Post-pandemic, some regulators have begun to demonstrate flexibility and the facility to bring innovative medicines to market more quickly, for example the UK MHRA’s Innovative licensing and Access Pathway (ILAP) which is showing signs of genuine take up by industry.
10. More clarity around AI
As the sector’s integration of AI and machine learning technologies grows, regulators are playing catch-up. This year, we expect more detail to emerge around their thinking. For example, the EU Commission is reviewing EU liability regimes to reflect the rise of AI and digital technologies, and the UK consulted on regulating AI as a medical device at the end of 2021 as well as initiating an extensive AI Work Programme (you can read our blog here).
11. MedTech will continue to test the boundaries
With data at its core and products that span the intersection of consumer, tech and traditional healthcare, MedTech presents unique regulatory challenges. As more diverse players with novel products and services enter the field in the year ahead, it will increasingly test the regulatory boundaries.
12. European developments
In the EU, manufacturers will need to finalize preparations for the new IVD Regulation in May. While we expect high utilization of recently amended transitional provisions, companies will be expected to comply with certain requirements immediately (as with the MDR). We also expect the Commission to revise pharma legislation in Q3 to adapt to innovative products and technologies, in line with the broader EU pharmaceutical strategy. Meanwhile, the Representative Actions Directive, part of the EU’s evolving consumer agenda, needs to be transposed into national law by the end of the year, so draft legislation is set to emerge soon. Plans may also be announced to reform EU product liability rules in ways that are unlikely to be welcomed in industry. In the UK, we anticipate the government will articulate its regulatory approach to healthcare post-Brexit. There is intense interest in how closely UK regulatory policy will align with that of the EU and the wider international community, with increasing diversity bringing further complexity and challenge (you can read our blog here). The MHRA’s consultation to overhaul medical devices legislation closed at the end of 2021, and it has just launched another consultation on new legislation for clinical trials.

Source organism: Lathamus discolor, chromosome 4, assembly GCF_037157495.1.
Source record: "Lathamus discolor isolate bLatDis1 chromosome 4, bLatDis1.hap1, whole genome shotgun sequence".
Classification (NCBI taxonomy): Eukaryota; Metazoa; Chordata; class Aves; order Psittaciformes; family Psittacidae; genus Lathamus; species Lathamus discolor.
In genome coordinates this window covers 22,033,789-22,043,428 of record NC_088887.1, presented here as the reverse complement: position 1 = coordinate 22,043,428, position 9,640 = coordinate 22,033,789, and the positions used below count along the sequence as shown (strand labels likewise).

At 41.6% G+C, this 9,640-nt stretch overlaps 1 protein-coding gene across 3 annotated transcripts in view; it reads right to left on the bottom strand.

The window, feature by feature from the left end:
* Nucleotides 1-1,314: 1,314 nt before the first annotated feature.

What to expect in… disputes and enforcement
13. Litigation risk associated with innovation
Increased digitization, personalization and MedTech will lead to more complex data privacy issues, presenting a significant litigation risk with respect to data protection and cyber security. Increasing levels of licensing and collaboration will result in an increase in attendant litigation risk (for example around milestones and efforts to achieve them). Finally, while increased regulatory flexibility and speed to market is laudable, it remains to be seen whether this will drive future litigation, including in relation to product liability and patents.
14. ESG dispute risk
ESG and sustainability-related legal risks will continue to feature on boardroom agendas in 2022. While there are important differences in regulatory requirements, enforcement activity and litigation risk among jurisdictions, horizon-scanning and risk mapping in light of increasingly granular environmental reporting and human rights diligence obligations has never been more important. In particular, we expect the following in the year ahead.